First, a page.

China has bet on developing its vast shale gas resources to boost its natural gas supply as demand surges. Despite recent shale production surprises to the upside, China still has several major challenges to overcome if it were to replicate, at least partially, the American shale boom.
China is estimated to have a lot of shale gas resources, even higher than those in the United States. China actually has the highest technically recoverable shale gas resources in the world, as per EIA estimates.
However, Beijing has struggled to develop those huge resources. The challenges arise because some of the most prolific basins are twice as deep underground as the shale gas resources in some of the most extensive U.S. shale gas plays. The challenging geology leads to higher well drilling and completion costs, lower margins for exploration and production companies, and, at times, mixed results in gas flows.
China’s Latest Shale Gas Output Surprised To The Upside
Despite all those constraints, Chinese state-controlled oil majors—the only ones currently developing the domestic shale gas fields—have recently reported higher production than previously expected.
For example, oil and gas giant Sinopec brought 28 new shale gas wells on stream in January and February, and shale gas production from its major Fuling field jumped by 20 percent compared to last year.
Sinopec and another energy giant, PetroChina, are actually the only material shale gas producers in the country. Nearly all of the activity is focused on the Sichuan basin in central China.
Despite surging by 30 percent year over year in 2020, China’s total shale gas output fell short of the government target for 2020, Wood Mackenzie said this week. At more than 20 bcm (1.9 bcfd) in 2020, shale gas production reached only two-thirds of the government’s 2020 target of 30 bcm. Still, the production was almost 10 percent higher than WoodMac’s forecasts, said Gavin Thompson, Vice Chairman, Energy – Asia Pacific at the consultancy.
China’s state-owned majors will continue to look to boost shale gas production because of the government mandate to increase domestic gas supply amid soaring demand.
“With the government seeking both to enhance energy security and increase the share of gas in the energy mix, the NOCs were never going to be able to put shale gas in the ‘too difficult’ bucket indefinitely,” Xianhui Zhang from Wood Mackenzie’s China upstream research team said.
The question now is—can the Chinese oil and gas giants succeed in drilling ultra-deep wells to reach and unlock the deeper-lying resources at reasonable costs?
Challenges To China’s Shale Boom Remain
Most of China’s current shale gas is produced from the so-called ‘middle shale’ plays in the Sichuan basin, which are 2,000-3,500 meters (6,560-11,483 feet) deep, WoodMac says. Chinese majors are now looking at wells deeper than 3,500 meters and even deeper than 4,500 meters (14,764 feet). That’s approximately double the depth of most shale wells in the U.S. Marcellus shale gas play.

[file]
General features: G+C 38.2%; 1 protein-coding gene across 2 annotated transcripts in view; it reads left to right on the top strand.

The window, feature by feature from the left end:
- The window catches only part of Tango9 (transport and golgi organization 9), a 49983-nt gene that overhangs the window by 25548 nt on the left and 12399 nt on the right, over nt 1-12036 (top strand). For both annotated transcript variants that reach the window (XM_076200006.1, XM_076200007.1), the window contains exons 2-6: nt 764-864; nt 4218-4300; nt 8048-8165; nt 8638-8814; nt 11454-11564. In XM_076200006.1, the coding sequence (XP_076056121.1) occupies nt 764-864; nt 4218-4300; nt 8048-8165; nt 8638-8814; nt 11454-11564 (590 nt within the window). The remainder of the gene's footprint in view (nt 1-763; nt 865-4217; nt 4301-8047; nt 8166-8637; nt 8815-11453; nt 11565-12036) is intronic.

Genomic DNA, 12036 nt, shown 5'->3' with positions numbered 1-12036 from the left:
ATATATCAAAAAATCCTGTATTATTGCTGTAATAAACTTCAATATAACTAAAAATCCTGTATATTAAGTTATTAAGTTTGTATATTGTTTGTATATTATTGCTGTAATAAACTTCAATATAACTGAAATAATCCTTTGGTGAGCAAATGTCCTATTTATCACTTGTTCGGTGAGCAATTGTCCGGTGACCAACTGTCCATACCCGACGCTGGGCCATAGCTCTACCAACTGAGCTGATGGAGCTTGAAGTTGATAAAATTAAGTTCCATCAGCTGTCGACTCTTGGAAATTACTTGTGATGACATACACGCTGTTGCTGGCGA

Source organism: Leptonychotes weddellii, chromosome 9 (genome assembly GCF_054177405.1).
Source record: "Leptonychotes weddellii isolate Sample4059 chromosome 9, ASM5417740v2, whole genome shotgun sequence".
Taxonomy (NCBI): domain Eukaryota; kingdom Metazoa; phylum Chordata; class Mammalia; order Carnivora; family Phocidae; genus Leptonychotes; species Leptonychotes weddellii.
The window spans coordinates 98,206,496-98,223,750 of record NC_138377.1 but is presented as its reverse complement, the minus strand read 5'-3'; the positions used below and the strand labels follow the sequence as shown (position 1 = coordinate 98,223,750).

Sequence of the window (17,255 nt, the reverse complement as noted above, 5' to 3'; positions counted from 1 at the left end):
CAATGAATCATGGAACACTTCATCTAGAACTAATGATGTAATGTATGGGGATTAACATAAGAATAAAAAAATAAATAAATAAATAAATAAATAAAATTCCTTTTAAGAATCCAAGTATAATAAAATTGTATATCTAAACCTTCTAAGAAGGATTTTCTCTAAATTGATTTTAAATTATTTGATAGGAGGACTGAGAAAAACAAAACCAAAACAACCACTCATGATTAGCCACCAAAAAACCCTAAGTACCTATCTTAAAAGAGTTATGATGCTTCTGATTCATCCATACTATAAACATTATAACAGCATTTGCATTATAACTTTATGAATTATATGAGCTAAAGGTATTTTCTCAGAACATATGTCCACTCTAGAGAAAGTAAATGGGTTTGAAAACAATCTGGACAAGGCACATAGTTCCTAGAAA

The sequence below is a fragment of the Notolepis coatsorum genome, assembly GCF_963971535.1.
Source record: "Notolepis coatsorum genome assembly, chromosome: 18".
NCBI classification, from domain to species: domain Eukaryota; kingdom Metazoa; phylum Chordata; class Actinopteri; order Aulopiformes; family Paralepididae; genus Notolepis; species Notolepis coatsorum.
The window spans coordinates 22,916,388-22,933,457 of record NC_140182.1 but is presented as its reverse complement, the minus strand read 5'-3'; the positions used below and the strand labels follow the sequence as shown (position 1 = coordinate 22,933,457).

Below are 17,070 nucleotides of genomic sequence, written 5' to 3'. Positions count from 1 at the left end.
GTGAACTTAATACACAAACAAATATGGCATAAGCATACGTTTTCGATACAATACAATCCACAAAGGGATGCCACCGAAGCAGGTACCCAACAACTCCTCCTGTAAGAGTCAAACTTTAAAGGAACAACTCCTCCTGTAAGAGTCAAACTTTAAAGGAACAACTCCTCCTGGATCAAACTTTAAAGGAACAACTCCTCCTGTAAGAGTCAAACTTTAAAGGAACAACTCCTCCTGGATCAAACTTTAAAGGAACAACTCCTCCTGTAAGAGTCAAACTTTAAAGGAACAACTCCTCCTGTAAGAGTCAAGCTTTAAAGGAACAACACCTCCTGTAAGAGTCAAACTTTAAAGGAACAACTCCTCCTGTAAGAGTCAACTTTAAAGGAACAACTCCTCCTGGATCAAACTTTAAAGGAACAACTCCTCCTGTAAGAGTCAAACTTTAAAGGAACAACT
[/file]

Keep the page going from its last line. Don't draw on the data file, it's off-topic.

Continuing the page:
Considering the depth, it’s no surprise that drilling and well-performance results have been a mixed bag of hits and misses.
“But this is where we believe the Chinese NOCs see their shale future – going ultradeep to unlock new gas resources,” WoodMac’s Zhang says.
The problem with ultra-deep shale gas wells is not only purely the geological and terrain constraints. It’s well economics and margins, too. The deeper the well, the higher the cost to drill, complete, and develop.
As per Wood Mackenzie’s estimates, a deep shale development well costs US$9 million to drill and complete. This is US$2 million higher than the cost to drill and complete one of the ‘middle shale’ wells, from which most of China’s current shale gas production comes.
To bring down well development costs for the super-deep shale wells, the Chinese majors will need technological advances and breakthroughs because not all the techniques and equipment for middle-shale wells may be applicable to a well twice the depth. In addition, China needs to cut its reliance on imported high-pressure and high-temperature equipment if it wants to slash development and breakeven costs, according to WoodMac.
“Neither challenge will be straightforward to overcome,” Zhang said.
Foreign Majors Fled China’s Shale
In a sign that the unique challenges to China’s shale development will not be easy to overcome in the near term, international oil majors have already abandoned shale exploration in China. In 2019, BP was one of the last majors to quit drilling for shale gas in China because of poor exploration drilling results.
“I think it’s fair to say that most of those IOCs who ventured into Chinese shale in the past are not queuing up to repeat the experience. It’s not impossible that some might consider opportunities in future license rounds if high-quality acreage is on offer, but don’t count on it,” WoodMac’s Zhang said.
China’s shale boom is now in the hands of its state-owned supermajors, which will continue to pour investment into shale and try to meet government directives for higher production.
Despite recent increases in output, the challenges with technology to dig ultra-deep shale wells and the high development costs could turn out to be too big to overcome, and China’s shale gas industry may never come close to replicating the American shale boom.
By Tsvetana Paraskova for Oilprice.com
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